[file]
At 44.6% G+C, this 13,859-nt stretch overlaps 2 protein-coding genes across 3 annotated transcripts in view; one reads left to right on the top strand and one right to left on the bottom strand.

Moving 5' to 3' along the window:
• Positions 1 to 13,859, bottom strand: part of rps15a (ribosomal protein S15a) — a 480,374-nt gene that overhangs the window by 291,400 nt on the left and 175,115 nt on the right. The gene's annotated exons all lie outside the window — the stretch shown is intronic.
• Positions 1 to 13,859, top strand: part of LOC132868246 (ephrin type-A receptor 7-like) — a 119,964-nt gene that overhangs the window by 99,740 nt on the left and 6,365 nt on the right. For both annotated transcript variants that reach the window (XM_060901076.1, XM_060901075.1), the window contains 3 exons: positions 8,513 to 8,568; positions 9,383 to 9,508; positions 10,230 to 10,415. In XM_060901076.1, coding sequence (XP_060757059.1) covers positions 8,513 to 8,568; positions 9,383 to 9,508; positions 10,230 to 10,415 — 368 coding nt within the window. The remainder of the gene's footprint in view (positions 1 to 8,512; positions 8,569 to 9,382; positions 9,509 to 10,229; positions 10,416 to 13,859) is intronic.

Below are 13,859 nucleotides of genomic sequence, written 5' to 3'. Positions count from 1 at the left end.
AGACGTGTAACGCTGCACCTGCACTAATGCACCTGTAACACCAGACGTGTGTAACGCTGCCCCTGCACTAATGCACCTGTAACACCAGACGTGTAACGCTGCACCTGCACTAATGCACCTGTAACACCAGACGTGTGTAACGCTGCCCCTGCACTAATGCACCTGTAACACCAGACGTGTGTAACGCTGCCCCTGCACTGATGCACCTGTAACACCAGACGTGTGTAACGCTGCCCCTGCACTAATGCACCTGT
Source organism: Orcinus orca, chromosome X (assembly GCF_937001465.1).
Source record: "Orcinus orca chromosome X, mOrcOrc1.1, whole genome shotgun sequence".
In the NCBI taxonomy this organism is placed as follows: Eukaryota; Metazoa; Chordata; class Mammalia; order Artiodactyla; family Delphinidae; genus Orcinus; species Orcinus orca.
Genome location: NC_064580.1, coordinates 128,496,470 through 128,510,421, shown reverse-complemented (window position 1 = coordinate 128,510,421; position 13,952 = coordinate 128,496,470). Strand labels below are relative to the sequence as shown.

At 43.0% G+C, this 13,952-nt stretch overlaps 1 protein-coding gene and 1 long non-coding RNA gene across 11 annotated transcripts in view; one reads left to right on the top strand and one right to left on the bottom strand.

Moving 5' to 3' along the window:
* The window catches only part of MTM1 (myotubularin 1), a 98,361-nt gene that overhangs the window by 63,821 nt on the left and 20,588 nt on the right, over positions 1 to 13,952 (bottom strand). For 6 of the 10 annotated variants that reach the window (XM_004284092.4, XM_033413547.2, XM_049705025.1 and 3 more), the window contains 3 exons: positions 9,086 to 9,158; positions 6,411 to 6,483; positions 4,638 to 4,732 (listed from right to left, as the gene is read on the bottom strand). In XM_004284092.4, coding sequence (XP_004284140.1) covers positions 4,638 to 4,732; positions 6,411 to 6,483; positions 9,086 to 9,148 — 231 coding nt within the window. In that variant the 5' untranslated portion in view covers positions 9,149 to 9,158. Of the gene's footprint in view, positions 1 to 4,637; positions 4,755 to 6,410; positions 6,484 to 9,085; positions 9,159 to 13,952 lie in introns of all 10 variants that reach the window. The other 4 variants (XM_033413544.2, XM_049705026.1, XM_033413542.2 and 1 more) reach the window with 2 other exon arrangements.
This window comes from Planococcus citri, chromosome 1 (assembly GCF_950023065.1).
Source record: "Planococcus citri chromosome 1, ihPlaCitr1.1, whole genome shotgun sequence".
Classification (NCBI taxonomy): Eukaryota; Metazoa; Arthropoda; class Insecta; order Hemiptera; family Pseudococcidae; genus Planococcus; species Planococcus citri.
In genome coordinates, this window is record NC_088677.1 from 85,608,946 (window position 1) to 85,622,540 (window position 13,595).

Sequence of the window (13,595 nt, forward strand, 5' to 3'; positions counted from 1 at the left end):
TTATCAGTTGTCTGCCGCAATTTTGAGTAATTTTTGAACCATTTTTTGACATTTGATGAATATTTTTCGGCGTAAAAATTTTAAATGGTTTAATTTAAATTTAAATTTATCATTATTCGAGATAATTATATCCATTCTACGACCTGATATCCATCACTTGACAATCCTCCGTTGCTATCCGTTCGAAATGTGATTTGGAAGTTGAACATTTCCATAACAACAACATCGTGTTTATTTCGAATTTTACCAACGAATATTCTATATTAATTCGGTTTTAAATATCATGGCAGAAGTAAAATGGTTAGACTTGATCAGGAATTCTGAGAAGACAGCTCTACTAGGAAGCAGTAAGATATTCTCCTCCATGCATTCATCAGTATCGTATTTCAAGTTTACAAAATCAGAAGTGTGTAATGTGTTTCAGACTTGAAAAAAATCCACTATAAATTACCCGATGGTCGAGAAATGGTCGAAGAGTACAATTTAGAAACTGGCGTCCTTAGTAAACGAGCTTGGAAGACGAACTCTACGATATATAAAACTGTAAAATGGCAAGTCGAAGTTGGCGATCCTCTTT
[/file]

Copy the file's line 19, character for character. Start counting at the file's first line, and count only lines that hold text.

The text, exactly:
TTATCAGTTGTCTGCCGCAATTTTGAGTAATTTTTGAACCATTTTTTGACATTTGATGAATATTTTTCGGCGTAAAAATTTTAAATGGTTTAATTTAAATTTAAATTTATCATTATTCGAGATAATTATATCCATTCTACGACCTGATATCCATCACTTGACAATCCTCCGTTGCTATCCGTTCGAAATGTGATTTGGAAGTTGAACATTTCCATAACAACAACATCGTGTTTATTTCGAATTTTACCAACGAATATTCTATATTAATTCGGTTTTAAATATCATGGCAGAAGTAAAATGGTTAGACTTGATCAGGAATTCTGAGAAGACAGCTCTACTAGGAAGCAGTAAGATATTCTCCTCCATGCATTCATCAGTATCGTATTTCAAGTTTACAAAATCAGAAGTGTGTAATGTGTTTCAGACTTGAAAAAAATCCACTATAAATTACCCGATGGTCGAGAAATGGTCGAAGAGTACAATTTAGAAACTGGCGTCCTTAGTAAACGAGCTTGGAAGACGAACTCTACGATATATAAAACTGTAAAATGGCAAGTCGAAGTTGGCGATCCTCTTT